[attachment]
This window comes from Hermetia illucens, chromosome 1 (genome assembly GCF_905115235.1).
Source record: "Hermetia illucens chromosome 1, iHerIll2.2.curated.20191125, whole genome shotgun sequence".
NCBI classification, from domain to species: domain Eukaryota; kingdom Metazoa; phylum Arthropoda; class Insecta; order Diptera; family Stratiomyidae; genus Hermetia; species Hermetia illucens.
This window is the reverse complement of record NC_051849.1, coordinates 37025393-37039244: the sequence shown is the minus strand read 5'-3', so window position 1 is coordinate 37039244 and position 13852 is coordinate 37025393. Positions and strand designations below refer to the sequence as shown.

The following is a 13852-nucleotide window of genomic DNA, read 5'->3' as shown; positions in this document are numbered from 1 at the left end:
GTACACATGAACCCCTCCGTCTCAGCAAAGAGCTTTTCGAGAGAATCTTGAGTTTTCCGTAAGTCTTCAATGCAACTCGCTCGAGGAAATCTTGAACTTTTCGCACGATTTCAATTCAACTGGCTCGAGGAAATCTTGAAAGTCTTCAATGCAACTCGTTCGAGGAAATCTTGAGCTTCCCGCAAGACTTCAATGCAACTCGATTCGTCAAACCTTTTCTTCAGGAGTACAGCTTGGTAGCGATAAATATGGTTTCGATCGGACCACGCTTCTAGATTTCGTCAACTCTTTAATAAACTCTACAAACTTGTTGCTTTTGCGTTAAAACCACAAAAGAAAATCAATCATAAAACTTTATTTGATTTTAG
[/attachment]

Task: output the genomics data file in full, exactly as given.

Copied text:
This window comes from Hermetia illucens, chromosome 1 (genome assembly GCF_905115235.1).
Source record: "Hermetia illucens chromosome 1, iHerIll2.2.curated.20191125, whole genome shotgun sequence".
NCBI classification, from domain to species: domain Eukaryota; kingdom Metazoa; phylum Arthropoda; class Insecta; order Diptera; family Stratiomyidae; genus Hermetia; species Hermetia illucens.
This window is the reverse complement of record NC_051849.1, coordinates 37025393-37039244: the sequence shown is the minus strand read 5'-3', so window position 1 is coordinate 37039244 and position 13852 is coordinate 37025393. Positions and strand designations below refer to the sequence as shown.

The following is a 13852-nucleotide window of genomic DNA, read 5'->3' as shown; positions in this document are numbered from 1 at the left end:
GTACACATGAACCCCTCCGTCTCAGCAAAGAGCTTTTCGAGAGAATCTTGAGTTTTCCGTAAGTCTTCAATGCAACTCGCTCGAGGAAATCTTGAACTTTTCGCACGATTTCAATTCAACTGGCTCGAGGAAATCTTGAAAGTCTTCAATGCAACTCGTTCGAGGAAATCTTGAGCTTCCCGCAAGACTTCAATGCAACTCGATTCGTCAAACCTTTTCTTCAGGAGTACAGCTTGGTAGCGATAAATATGGTTTCGATCGGACCACGCTTCTAGATTTCGTCAACTCTTTAATAAACTCTACAAACTTGTTGCTTTTGCGTTAAAACCACAAAAGAAAATCAATCATAAAACTTTATTTGATTTTAG